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Book Review: SAS Survival Handbook

I like to get my hands on survival books and so the first on my list was the SAS Survival Handbook. I was gifted a copy by my brother-in-law and his wife (thanks G&T) and started to work reading it. Well, I’ve read through it finally and it’s time for a review of probably the most definitive survival manual out there, written by probably the most well versed expert in survival, John “Lofty” Wiseman.

Just the Facts

This self-described “definitive survival guide and essential resource” covers the following:

  • Preparation: What a person needs to survive, including preparations that everyone should make
  • Preparation in its context: This covers what you’ll need to prepared for all types of survival situations
  • Setting up Camp: The A to Z of setting up your camp. From making a survival shelter to putting it in its right place to fashioning survival tools.
  • Eating: The dos and don’ts of wild edibles. We’re talking plants and animals from all around the world.
  • Travel: This covers hiking safety in all its forms.
  • First Aid: A very comprehensive look at everything from treating wounds to tropical diseases to poisonous animals.
  • Natural Disasters: How to deal with a natural or human disaster. How deep do you need to dig down to protect yourself from a nuclear blast?


John Wiseman wrote this book based on his 26 years of experience with the SAS (British Special Air Services). This stuff is what they would learn for their survival training and you can see it when you flip through a couple pages. This is your encyclopaedia of Survival guides. At 576 pages and with color drawings this will keep you busy on many an evening as you make your way through clear and very thorough instructions. It is a wealth of information that could get you out of pretty much any situation if you can follow its advice.

Don’t confuse it with a pocket guide or the Coles notes versions (like Ray Mears’ “The Outdoor Survival Handbook” that gives you the basics). This is a good read, but it leaves no stone unturned and no possibility unaddressed. But it does it in a way that makes it easier to remember. I say easier because it is over 500 pages of details. But, for example it uses acronyms like PLAN to help you remember the basics of survival (P – Protection, L – Location, A – Acquisition and N – Navigation). It also looks at what to pack in a personal survival kit (separate from a first aid kit).

Then, it addresses the tools you’ll need when you are surviving. He mentions tips on finding water that I had never heard of before as well as all the standard explanations you would expect. He even addresses urban survival situations, which for the SAS would be a likely scenario to encounter.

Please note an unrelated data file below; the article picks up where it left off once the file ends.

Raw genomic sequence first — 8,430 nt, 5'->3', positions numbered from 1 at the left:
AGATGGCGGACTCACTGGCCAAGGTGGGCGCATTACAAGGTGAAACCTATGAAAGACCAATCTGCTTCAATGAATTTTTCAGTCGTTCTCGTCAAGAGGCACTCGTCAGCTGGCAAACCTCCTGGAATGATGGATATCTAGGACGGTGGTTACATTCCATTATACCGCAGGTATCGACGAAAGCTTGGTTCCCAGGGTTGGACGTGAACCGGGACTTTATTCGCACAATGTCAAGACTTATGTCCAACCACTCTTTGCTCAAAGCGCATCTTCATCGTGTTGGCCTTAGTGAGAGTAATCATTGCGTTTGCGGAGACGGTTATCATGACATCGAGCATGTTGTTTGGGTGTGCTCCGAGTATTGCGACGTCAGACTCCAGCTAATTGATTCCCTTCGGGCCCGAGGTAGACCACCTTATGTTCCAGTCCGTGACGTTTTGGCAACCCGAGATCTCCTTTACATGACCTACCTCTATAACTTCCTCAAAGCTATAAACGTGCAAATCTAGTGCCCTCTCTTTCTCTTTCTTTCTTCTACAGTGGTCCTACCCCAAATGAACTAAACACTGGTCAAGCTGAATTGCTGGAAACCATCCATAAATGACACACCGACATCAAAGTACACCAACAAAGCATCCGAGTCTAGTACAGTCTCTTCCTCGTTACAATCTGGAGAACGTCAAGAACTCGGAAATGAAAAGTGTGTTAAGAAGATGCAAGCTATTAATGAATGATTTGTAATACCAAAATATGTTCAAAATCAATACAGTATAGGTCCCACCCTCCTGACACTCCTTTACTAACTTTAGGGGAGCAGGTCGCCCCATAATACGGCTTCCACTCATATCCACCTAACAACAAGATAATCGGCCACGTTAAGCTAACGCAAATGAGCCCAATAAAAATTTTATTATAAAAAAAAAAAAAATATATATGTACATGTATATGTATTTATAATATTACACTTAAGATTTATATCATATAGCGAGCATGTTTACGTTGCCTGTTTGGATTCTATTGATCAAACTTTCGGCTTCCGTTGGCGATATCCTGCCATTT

His climate and terrain section is excellent. It hits everything you would need to navigate and travel in all terrains and climates. It even gives guide about what type of food to look for. Using a regular rope to abseil, how to decide what side of a snow pack to set up camp on to how much water you lose a day in desert travel. This doesn’t do it justice, it’s really excellently written.

Food. I don’t know what to say, the food section covers 130 pages and aside from a list of wild edibles (flora and fauna) it gives a guide on how to test new plants to see if they’re edible. Oh and this section also lists animals tracks (helps for identify animals while on the hunt). Oh and it tell you how to make quite a few different types of traps for small, medium and large animals.

The camp craft is another section that drew my attention. Lots of time was dedicated to putting together clear diagrams and guides to shelter making, fire lighting, cooking and preserving foods, hygiene, tools to ropes and knots.

It has its own first aid manual including poisonous plants and animals and wild remedies; Again, in color.

Finally, no guide would be complete without a rescue section. Why go through all the work of surviving if you don’t know how to be found (assuming you want to be found). A good amount of time is spent on the different signalling codes which show rescue and first aid workers what it is you need so they can get it to you. A must if you’re trapped in an area where no one can land and they can only drop of supplies.

My Conclusion

This one stays in my desk drawer. It’s my encyclopaedia. If there is something I want to remind myself of or concrete in my mind I go to this book. The detail is just too good not to. The diagrams are simple, the explanations are that of someone who has taught and used these skills for a long time. You can read this on two levels: A bathroom reader for those interested on picking up some ideas or as a course book for anyone who wants to become an expert in these things.

The only thing that disappointed me about this book was the lack of compass theory. It spent a good amount of time on making a compass or finding north, but where it was lacking (possibly an oversight as it was written from the SAS) is in how to use the compass for navigation. I prefer “The Outdoor Survival Handbook for that aspect.” I always try to carry a map and compass, but if I can’t triangulate my position then It isn’t a great help. 1 complaint in over 500 pages isn’t that bad in my books.

As it claims, the SAS Survival Handbook is the definitive survival guide. It is a great resource for a serious outdoor person and a fun casual reader (although a bit dry at times) for the hobbyist. If you are concerned with safety and emergency survival you need this book on your bookshelf.

Pick up a copy at Amazon:

About Paul

A guy trying to get away from his desk so that he can fish, hike, play and just plain be in the outdoors.

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